One of the newest and most innovative craft breweries to come out of Scotland recently is cutting edge Tempest Brewing Co, effortlessly pushing the boundaries with unique flavours and radical combinations.

Loving the label: digital printing makes life easier for craft beer brewers

One of the newest and most innovative craft breweries to come out of Scotland recently is cutting edge Tempest Brewing Co, effortlessly pushing the boundaries with unique flavours and radical combinations.

Located on the Scottish Borders in Galashiels, the team at Tempest are dedicated to brewing good quality beer with the best ingredients and a passion for perfection. Since starting operations in 2010, this craft brewery has won Scottish Brewery of the Year 2016 at the BII Scotland Awards and no less than six awards in the 2017 Scottish Beer Awards.

As with many craft breweries, on top of a Core Range of beers, Tempest produces an eclectic range of seasonal brews as well as limited edition beers. Seasonal beers are brewed when the key ingredients are at their peak and so can be in and out of production pretty quick.

It is crucial therefore that bottling, labelling and merchandise materials can be turned around very quickly and in varying quantities. The introduction of digital printing has been revolutionary for craft brewers, not least in that it allows the printing of multiple design variations in a single print run.  The process is simple and efficient, producing high quality labels that are cost effective and delivered practically overnight.

Shannon McFarlane, Tempest Brand & Marketing Manager comments:

One of the biggest benefits of digital printing for us is the flexibility and quality you can achieve with it. With other types of printing there is quite a cost involved in making small changes to labels, and when it comes to quality, I can generally be sure that what is on the screen is what I get when the printed label arrives.

Keeping the dimensions of the brew label the same each time means an identical set of cutting tools can be used, requiring just one print run which keeps costs down. However, standardising the dimensions doesn’t mean design and appearance have to be limited.

At Tempest this is far from the case. According to McFarlane the label inspiration always comes from the beer itself; every beer is unique, has its own story, inspiration, season and style and the brewers are usually the ones that come up with a starting point for the label and its elements.

Working with several artists, the brewery will select one whose style is the best fit to convey these initial ideas onto the label. One thing Tempest work hard at is reflecting the personality of the beer on the label, this is balanced with making the product stand out on the shelf.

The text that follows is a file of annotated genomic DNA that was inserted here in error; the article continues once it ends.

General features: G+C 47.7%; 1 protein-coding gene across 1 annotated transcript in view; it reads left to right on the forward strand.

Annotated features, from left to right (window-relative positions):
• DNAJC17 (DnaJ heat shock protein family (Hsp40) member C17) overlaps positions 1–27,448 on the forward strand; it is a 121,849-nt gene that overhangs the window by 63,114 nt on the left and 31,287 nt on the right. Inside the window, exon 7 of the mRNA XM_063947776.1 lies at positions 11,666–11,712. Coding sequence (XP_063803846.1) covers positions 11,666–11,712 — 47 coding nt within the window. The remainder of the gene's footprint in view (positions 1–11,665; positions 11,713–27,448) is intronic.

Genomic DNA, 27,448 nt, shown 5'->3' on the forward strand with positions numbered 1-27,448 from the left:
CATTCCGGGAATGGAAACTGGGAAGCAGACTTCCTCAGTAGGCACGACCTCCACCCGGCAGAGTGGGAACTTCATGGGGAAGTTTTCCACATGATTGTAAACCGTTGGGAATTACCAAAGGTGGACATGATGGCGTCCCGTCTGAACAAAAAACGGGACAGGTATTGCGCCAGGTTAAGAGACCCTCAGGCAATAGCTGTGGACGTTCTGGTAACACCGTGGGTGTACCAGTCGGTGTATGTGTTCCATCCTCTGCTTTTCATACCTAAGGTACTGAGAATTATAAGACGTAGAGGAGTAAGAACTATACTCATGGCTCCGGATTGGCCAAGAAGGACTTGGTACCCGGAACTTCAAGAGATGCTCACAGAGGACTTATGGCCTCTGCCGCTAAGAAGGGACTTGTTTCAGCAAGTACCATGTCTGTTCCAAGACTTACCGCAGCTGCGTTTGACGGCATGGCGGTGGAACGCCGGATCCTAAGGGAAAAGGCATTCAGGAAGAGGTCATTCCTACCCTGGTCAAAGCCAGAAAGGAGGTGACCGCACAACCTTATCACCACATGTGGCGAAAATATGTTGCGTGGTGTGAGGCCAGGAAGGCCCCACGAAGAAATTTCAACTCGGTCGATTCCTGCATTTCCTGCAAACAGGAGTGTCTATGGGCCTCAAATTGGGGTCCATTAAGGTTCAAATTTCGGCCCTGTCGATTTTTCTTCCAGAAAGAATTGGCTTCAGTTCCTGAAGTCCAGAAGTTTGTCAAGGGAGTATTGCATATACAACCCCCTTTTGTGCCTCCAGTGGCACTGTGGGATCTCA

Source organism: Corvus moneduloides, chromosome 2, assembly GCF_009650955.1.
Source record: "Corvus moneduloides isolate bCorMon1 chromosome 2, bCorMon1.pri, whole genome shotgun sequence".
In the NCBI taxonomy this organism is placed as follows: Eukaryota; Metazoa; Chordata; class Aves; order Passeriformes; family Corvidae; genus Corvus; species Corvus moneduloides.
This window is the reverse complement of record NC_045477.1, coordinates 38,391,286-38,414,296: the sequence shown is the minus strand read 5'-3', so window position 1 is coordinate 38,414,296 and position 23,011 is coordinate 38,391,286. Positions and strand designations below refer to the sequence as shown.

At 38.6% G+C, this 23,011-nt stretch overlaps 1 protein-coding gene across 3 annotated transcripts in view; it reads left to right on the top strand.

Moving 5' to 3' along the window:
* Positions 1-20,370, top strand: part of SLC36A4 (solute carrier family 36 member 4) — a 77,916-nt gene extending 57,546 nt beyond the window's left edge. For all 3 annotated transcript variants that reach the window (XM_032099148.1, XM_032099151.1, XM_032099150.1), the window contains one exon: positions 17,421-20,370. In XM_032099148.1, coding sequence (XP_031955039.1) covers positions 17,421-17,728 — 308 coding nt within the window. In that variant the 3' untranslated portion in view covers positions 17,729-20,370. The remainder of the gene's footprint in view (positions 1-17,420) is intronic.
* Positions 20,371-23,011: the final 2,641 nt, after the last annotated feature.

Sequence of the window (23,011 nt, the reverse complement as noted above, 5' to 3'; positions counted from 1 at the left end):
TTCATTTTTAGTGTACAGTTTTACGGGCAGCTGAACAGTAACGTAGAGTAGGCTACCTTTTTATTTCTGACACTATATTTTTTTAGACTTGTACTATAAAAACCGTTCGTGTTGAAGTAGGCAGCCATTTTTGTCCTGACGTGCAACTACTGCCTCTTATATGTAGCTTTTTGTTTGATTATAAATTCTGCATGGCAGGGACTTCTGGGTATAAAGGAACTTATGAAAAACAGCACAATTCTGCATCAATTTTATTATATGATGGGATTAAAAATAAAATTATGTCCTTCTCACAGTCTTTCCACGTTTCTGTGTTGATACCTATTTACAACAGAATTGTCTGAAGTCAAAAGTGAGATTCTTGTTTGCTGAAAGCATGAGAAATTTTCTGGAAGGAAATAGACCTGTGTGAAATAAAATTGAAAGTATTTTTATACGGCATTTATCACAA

Sometimes this might be a real sense of the ingredients if they are central to the beer – like Tangerine Porter or Sour Peach Pale Ale – or it might be something more abstract– like Mango Berlinner and The Alligator Man.

With the help of, Tempest has recently added hot foil stamping to some of its labels, for various reasons. McFarlane explains:

Hot foiling is a great tool for adding a special something to a label but we do not use this indiscriminately. Like our designs, hot foiling is considered in relation to the individual beer itself, its inspiration and purpose.

For example, ‘The Old Fashioned’ was made as a concept beer, brewed to replicate the mouth feel and flavour of the eponymous cocktail. Because of that, we wanted it to have a modern take on a Bourbon label inspired design, so using textured paper, different fonts, and hot foiling. The gold really sets the entire label off and, in my opinion, ties it to Bourbon bottle label.

Foil stamping has been used on the Angel Brew label, brewed in collaboration with Naked Wines. The foiling here was used to add a premium feel that highlights the exclusiveness to the end customer.

Whereas the foiling on their most recent brew, Tangerine Porter, has more to do with seasonality. Basically a Terry’s Chocolate Orange as a beer, it has lots of seasonal flavours but is not a typical Christmas beer. The hot foil gives it a festive feeling without being overly festive.

Look out for the Tangerine Porter, launched December 2017, made with fresh tangerine juice and zest, chocolate and seasonal spices. Also on the new release list is a Double IPA called Attack of the Killer Crab, whose origins are in B movies and pulp Sci-Fi!

For small breweries, it can be difficult to find suppliers that are a good balance of cost, efficiency and flexibility, who understand your business and who are easy to work with. McFarlane chooses to use because, she says, they offer this balanced service.

There are a lot of digital printers we could work with but it’s the little things like suggesting a hot foil, or pointing out a design mistake, or just genuinely taking an interest in how we’re getting on that makes the difference. are quick, resolve issues fast and we know we’re going to get a good quality label that will match the quality of the beer that goes with it.


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